* With new-vehicle prices setting a new record and auto loan rates reaching a more-than-10-year high, new-vehicle affordability declined again in August, according to the Cox Automotive/Moody’s Analytics Vehicle Affordability Index. The number of median weeks of income needed to purchase the average new vehicle in August increased to 42.6 weeks from an upwardly revised 42.2 weeks in July. The estimated typical monthly payment increased 1.4% to $743, which was another record high.
* Bloomberg just reported what The Auto Channel published back in Nov 2021, that Toyota Motor Corp. plans to keep gas-powered cars as a key part of its lineup, rejecting efforts by rivals to go fully electric
amid concerns over how quickly consumers will embrace new technologies. While the world’s largest automaker will introduce more electric vehicles in the coming years, it will also offer a range of other options, including gasoline-electric hybrids, hydrogen- and traditional fossil fuel-powered models, according to Chief Executive Officer Akio Toyoda, who met with reporters. Battery-electric vehicles “are just going to take longer than the media would like us to believe,” Toyoda, grandson of the automaker’s founder, told dealers gathered in Las Vegas. He pledged to offer the “widest possible” array of powertrains to propel cars cleanly.
*Analysts at Cox Automotive warned that their data on U.S. new and used vehicle sales point to a sales slump. Cox cut its full-year forecasts for new and used vehicle sales. September U.S. auto sales, when confirmed next week, are expected to show a new-vehicle market mostly unchanged from previous months and still stuck in low gear. According to the Cox Automotive forecast, September U.S. new-vehicle sales are expected to finish near 1.10 million units, with a sales pace, or seasonally adjusted annual rate (SAAR), of 13.3 million. Sales volume in September is expected to show an increase of nearly 8% over last year but finish down almost 4% compared to last month. With no notable inventory improvement forecast in the fourth quarter and waning new-vehicle demand, Cox Automotive has lowered its full-year forecast to 13.7 million units, down from 14.4 million. Sales in 2022 are projected to finish down more than 9% versus 2021 and at the lowest level in a decade.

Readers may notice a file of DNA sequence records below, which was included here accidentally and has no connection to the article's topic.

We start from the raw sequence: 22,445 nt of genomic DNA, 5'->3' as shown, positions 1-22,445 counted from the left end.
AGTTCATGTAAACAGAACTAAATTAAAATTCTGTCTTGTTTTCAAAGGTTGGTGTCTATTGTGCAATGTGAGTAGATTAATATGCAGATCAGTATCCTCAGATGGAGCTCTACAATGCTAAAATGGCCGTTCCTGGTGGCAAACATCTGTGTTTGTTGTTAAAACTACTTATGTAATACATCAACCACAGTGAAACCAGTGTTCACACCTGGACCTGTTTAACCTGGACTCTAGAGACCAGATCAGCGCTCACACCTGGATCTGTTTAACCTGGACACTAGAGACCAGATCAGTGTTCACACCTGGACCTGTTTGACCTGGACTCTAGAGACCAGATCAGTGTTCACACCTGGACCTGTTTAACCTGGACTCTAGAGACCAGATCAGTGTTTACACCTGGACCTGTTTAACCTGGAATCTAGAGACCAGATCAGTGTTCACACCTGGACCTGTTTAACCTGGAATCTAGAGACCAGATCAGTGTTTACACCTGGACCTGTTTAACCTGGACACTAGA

* Ford took the wraps off the latest version of its Super Duty pickup. Powered by big diesel or gasoline engines, heavy-duty pickups such as the Super Duty do dirty work in oil fields and on construction sites. But many are sold to individuals who use them to tow large trailers. Presently, battery electric powertrains cannot provide the same towing capability and driving range for heavy-duty pickups as combustion powerplants. EPA data analysis reveals that CO2 emissions due to the market shift to light trucks (mainly pickups and most SUVs) is over five times greater than the emission reduction that EVs would have achieved on their own.
* Hyundai is going to offer a security kit to stem the raft of vehicle thefts popularized on social media. Hyundai's aftermarket security kit for owners of its vehicles targeted in a social media crime wave will cost $170 plus the cost of installation.
* Ballard Power Systems Inc., the fuel cell power company, announced an order from Switzerland-based Stadler Rail AG for the supply of six fuel cell engines. Ballard said the engines will be used to power the first hydrogen train in the U.S. The train, which will seat over 100 passengers, is expected to be in service in San Bernardino, Calif. in 2024.
* According to the U.S. Bureau of Transportation Statistics, as of July 2022 there were 300 e-scooter systems serving 158 cities. That’s up from 215 systems and 93 cities in 2020. The e-scooter spread is much bigger than dockless bike systems (2020: 45 systems in 35 cities).
* Kia America is headed to the iconic Rebelle Rally for the third year in a row, this time with a 2023 Sportage X-Pro that has been modified to handle the harsh topography that makes up the 1,500-mile navigational challenge. Teammates Verena Mei (driver) and Tana White (navigator) return this year for redemption in the X-Cross class after placing second in the Sorento PHEV last year. The Rebelle Rally will take place October 6-15, 2022.
* Seven-time NASCAR champion Jimmie Johnson is retiring from full-time racing and will turn his focus toward spending time with family. Johnson's future part-time schedule will include no more than 10 bucket-list events, but the 47-year-old has no idea what that schedule will look like. Johnson told The Associated Press he was excited to announce “I’ve got a blank sheet of paper, and we can now see what opportunities exist and start making a calendar.” Carvana has already told Johnson it will back whatever racing he pursues.